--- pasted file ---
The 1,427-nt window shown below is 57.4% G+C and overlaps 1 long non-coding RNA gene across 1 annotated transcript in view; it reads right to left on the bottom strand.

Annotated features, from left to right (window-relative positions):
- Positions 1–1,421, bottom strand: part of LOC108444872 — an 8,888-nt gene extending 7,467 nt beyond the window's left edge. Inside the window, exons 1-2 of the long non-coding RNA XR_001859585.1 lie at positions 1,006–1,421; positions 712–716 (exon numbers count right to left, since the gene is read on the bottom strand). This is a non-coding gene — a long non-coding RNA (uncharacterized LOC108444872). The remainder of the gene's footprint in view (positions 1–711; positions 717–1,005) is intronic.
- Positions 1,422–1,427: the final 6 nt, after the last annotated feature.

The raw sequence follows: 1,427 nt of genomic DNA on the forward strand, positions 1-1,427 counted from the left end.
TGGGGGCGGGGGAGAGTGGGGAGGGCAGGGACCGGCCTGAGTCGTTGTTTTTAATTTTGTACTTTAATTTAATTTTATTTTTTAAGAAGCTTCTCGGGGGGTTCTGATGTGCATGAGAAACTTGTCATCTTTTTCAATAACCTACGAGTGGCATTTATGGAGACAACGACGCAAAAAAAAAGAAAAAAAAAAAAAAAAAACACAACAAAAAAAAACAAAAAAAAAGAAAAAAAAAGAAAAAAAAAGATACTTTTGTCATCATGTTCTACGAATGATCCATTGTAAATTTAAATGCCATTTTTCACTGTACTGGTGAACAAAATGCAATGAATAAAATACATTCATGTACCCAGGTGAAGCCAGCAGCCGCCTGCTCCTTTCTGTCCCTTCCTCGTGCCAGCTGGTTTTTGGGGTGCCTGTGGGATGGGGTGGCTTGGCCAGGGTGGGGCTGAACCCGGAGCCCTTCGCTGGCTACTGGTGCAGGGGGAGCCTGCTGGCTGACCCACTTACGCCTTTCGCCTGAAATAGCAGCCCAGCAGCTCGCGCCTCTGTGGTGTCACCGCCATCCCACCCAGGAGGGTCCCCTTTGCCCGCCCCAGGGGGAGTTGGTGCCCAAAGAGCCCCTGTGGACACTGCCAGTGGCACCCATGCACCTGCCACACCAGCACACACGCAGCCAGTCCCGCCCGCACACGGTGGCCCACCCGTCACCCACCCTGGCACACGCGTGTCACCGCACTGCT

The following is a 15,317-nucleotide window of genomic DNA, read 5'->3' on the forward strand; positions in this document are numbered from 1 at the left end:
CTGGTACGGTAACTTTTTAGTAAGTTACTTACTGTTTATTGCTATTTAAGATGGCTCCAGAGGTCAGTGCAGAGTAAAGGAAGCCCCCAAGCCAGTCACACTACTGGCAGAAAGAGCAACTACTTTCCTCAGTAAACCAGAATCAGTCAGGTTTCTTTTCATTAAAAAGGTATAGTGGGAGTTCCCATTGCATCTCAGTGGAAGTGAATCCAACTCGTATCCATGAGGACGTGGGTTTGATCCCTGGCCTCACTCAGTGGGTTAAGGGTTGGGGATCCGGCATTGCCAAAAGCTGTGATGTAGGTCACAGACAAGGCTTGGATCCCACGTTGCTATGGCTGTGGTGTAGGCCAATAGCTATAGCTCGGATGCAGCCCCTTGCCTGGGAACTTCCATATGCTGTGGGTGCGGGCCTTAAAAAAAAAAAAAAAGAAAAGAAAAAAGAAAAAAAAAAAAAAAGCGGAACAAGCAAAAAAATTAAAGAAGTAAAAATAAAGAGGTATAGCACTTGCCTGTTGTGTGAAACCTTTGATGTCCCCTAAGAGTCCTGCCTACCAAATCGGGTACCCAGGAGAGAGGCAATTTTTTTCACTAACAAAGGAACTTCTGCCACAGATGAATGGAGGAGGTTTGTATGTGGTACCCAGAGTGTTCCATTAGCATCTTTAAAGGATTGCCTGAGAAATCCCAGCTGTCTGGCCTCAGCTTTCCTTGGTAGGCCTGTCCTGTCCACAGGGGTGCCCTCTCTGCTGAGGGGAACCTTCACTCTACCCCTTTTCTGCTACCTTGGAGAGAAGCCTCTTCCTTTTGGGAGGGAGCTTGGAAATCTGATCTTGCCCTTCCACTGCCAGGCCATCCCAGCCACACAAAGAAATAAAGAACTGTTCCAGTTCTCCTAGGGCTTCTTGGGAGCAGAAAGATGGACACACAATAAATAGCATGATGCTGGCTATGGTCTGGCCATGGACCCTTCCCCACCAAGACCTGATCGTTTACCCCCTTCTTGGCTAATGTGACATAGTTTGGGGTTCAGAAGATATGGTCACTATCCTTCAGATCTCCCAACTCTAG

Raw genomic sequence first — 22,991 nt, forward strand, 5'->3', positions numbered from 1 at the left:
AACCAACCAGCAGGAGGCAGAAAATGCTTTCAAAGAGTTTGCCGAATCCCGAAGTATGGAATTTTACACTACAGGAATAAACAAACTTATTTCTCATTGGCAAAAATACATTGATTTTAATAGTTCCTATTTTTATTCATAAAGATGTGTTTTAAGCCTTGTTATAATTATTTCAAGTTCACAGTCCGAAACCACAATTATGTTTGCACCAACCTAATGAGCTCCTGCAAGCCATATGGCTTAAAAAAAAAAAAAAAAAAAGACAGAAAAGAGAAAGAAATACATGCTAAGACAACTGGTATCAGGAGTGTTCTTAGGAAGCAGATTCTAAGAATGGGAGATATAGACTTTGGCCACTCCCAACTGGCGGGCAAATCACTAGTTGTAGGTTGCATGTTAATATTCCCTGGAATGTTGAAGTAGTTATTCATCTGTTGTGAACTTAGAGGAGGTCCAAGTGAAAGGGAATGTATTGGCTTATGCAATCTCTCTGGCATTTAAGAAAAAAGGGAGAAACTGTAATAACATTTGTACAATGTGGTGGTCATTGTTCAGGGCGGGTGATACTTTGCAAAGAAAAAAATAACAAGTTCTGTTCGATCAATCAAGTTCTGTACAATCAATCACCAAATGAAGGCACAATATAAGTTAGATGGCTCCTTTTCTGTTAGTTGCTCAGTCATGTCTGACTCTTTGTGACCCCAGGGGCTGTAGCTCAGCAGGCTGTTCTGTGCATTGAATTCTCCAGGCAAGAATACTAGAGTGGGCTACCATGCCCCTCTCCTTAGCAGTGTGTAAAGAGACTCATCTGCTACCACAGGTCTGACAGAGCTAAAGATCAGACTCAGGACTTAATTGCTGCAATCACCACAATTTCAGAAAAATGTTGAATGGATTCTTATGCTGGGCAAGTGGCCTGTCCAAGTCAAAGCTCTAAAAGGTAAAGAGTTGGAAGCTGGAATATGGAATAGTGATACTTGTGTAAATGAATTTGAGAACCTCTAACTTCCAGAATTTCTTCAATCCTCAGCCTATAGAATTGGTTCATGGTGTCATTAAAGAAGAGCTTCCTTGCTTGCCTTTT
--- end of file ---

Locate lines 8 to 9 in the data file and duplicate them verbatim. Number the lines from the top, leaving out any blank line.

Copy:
CTGGTACGGTAACTTTTTAGTAAGTTACTTACTGTTTATTGCTATTTAAGATGGCTCCAGAGGTCAGTGCAGAGTAAAGGAAGCCCCCAAGCCAGTCACACTACTGGCAGAAAGAGCAACTACTTTCCTCAGTAAACCAGAATCAGTCAGGTTTCTTTTCATTAAAAAGGTATAGTGGGAGTTCCCATTGCATCTCAGTGGAAGTGAATCCAACTCGTATCCATGAGGACGTGGGTTTGATCCCTGGCCTCACTCAGTGGGTTAAGGGTTGGGGATCCGGCATTGCCAAAAGCTGTGATGTAGGTCACAGACAAGGCTTGGATCCCACGTTGCTATGGCTGTGGTGTAGGCCAATAGCTATAGCTCGGATGCAGCCCCTTGCCTGGGAACTTCCATATGCTGTGGGTGCGGGCCTTAAAAAAAAAAAAAAAGAAAAGAAAAAAGAAAAAAAAAAAAAAAGCGGAACAAGCAAAAAAATTAAAGAAGTAAAAATAAAGAGGTATAGCACTTGCCTGTTGTGTGAAACCTTTGATGTCCCCTAAGAGTCCTGCCTACCAAATCGGGTACCCAGGAGAGAGGCAATTTTTTTCACTAACAAAGGAACTTCTGCCACAGATGAATGGAGGAGGTTTGTATGTGGTACCCAGAGTGTTCCATTAGCATCTTTAAAGGATTGCCTGAGAAATCCCAGCTGTCTGGCCTCAGCTTTCCTTGGTAGGCCTGTCCTGTCCACAGGGGTGCCCTCTCTGCTGAGGGGAACCTTCACTCTACCCCTTTTCTGCTACCTTGGAGAGAAGCCTCTTCCTTTTGGGAGGGAGCTTGGAAATCTGATCTTGCCCTTCCACTGCCAGGCCATCCCAGCCACACAAAGAAATAAAGAACTGTTCCAGTTCTCCTAGGGCTTCTTGGGAGCAGAAAGATGGACACACAATAAATAGCATGATGCTGGCTATGGTCTGGCCATGGACCCTTCCCCACCAAGACCTGATCGTTTACCCCCTTCTTGGCTAATGTGACATAGTTTGGGGTTCAGAAGATATGGTCACTATCCTTCAGATCTCCCAACTCTAG

Raw genomic sequence first — 22,991 nt, forward strand, 5'->3', positions numbered from 1 at the left: